PUBLIC school principals around the country have backed the Abbott Government's plans for greater school autonomy, but have warned a "blanket policy" will not work.
The Australian Government Primary Principals Association president Gabrielle Leigh, told APN the Federal Government's plans had to allow for difference, especially in regional areas.
She said while some states, such as Victoria and Western Australia, had already made reforms to put decision-making in the hands of principals, a national scheme would need to be responsive.
"Every state has a different structure in primary education, the Federal Government provides the funding, but the states have responsibility," she said.
"Hence, what might work in Victoria or WA won't work in regional Queensland or New South Wales, you have to adapt it and do it very carefully to respond to local issues like staff retention."
The association also welcomed the government's announcements to improve the quality of teacher training at universities, but urged the government to take on the Gonski funding arrangements.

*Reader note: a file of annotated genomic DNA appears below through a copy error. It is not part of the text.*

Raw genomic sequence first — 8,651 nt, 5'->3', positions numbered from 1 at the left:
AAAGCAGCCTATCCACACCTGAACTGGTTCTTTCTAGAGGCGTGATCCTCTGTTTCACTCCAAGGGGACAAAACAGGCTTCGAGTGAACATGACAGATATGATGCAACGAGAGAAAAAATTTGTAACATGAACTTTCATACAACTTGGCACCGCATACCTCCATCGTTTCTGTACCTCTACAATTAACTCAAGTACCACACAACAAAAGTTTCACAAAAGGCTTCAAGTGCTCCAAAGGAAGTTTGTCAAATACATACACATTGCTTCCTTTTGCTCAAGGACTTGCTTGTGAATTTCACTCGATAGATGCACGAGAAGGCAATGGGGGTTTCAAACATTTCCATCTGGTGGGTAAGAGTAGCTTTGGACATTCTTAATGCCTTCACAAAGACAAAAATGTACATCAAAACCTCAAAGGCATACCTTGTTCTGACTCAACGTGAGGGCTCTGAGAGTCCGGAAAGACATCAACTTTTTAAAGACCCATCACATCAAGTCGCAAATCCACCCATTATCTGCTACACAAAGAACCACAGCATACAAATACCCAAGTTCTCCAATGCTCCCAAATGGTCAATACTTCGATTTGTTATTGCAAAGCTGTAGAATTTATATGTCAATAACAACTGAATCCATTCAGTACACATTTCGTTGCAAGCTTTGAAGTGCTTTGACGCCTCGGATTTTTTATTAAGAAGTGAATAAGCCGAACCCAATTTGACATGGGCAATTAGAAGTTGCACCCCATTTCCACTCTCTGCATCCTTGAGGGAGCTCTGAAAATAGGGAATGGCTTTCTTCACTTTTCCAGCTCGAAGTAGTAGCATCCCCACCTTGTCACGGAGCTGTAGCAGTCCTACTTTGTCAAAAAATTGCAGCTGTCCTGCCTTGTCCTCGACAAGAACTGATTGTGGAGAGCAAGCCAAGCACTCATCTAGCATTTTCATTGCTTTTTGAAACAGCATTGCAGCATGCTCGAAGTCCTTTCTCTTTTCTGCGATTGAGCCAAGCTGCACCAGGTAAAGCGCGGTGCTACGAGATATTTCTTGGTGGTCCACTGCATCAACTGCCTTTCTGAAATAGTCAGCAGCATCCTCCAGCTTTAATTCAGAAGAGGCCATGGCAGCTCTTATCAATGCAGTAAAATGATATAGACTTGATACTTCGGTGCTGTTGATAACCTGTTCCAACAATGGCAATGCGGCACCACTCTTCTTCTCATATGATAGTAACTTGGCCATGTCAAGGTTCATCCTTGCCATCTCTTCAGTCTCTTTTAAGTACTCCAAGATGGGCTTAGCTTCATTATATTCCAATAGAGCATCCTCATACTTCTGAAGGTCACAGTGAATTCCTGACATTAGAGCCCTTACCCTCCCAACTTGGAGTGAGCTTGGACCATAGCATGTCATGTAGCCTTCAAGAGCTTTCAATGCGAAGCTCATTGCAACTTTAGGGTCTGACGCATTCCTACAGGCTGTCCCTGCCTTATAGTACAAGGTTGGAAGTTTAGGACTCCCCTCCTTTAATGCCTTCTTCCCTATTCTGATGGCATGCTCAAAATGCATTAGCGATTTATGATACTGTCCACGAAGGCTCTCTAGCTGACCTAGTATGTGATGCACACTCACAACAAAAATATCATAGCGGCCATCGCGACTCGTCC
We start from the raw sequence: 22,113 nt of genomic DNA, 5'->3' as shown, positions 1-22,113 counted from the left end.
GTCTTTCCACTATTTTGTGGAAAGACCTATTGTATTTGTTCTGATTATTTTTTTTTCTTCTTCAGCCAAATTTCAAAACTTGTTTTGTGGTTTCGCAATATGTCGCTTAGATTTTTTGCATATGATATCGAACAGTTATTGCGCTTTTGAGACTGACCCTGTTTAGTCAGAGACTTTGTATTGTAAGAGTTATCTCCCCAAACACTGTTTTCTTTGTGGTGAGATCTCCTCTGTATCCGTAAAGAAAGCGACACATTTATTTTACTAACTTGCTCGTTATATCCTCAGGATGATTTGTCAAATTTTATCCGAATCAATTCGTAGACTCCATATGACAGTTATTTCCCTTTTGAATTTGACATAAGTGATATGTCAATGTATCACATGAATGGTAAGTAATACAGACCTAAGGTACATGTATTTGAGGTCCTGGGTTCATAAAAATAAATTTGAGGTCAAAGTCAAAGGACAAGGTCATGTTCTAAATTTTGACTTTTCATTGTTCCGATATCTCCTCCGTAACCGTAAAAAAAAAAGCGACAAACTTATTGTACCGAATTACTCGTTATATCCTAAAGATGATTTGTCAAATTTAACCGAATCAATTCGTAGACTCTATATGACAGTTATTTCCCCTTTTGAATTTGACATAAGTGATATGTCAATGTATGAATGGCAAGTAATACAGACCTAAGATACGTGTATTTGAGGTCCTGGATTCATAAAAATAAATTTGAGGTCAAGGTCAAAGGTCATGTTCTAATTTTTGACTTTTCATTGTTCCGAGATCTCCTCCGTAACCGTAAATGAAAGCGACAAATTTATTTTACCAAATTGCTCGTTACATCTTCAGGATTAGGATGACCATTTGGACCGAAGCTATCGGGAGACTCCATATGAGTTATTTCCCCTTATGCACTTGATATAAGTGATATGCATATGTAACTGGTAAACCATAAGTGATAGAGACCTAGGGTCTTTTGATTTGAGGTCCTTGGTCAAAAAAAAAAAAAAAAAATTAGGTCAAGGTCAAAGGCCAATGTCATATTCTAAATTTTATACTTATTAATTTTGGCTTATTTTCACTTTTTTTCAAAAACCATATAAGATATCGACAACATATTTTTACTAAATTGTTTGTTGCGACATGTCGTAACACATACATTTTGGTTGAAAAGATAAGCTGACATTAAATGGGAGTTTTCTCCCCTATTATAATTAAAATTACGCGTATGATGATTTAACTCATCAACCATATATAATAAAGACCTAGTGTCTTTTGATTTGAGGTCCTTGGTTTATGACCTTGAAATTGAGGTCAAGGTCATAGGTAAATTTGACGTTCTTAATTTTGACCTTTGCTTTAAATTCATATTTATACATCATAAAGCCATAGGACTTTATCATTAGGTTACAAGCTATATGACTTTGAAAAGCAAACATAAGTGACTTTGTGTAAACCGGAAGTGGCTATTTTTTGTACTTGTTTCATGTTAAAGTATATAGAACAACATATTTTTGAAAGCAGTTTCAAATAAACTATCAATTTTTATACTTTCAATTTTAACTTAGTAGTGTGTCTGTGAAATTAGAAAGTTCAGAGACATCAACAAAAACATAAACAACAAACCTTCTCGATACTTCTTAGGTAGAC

Ms Leigh said to improve teacher quality and principal autonomy; they had to be trained properly to deliver more services.
"We certainly applaud the initiative of the Gonski Review, and we want to make sure the promised resourcing is in place for the full six years," she said.
"But while the Gonski recommendations talk about the students needs, we want to make sure funding for schools includes resourcing for teacher training and principals on top of that.
"In order to have a world-class education system, we need to resource it in a world-class manner."
The government is currently reviewing the education funding system, as part of a wider inquiry into teacher training, principal autonomy and the national curriculum.
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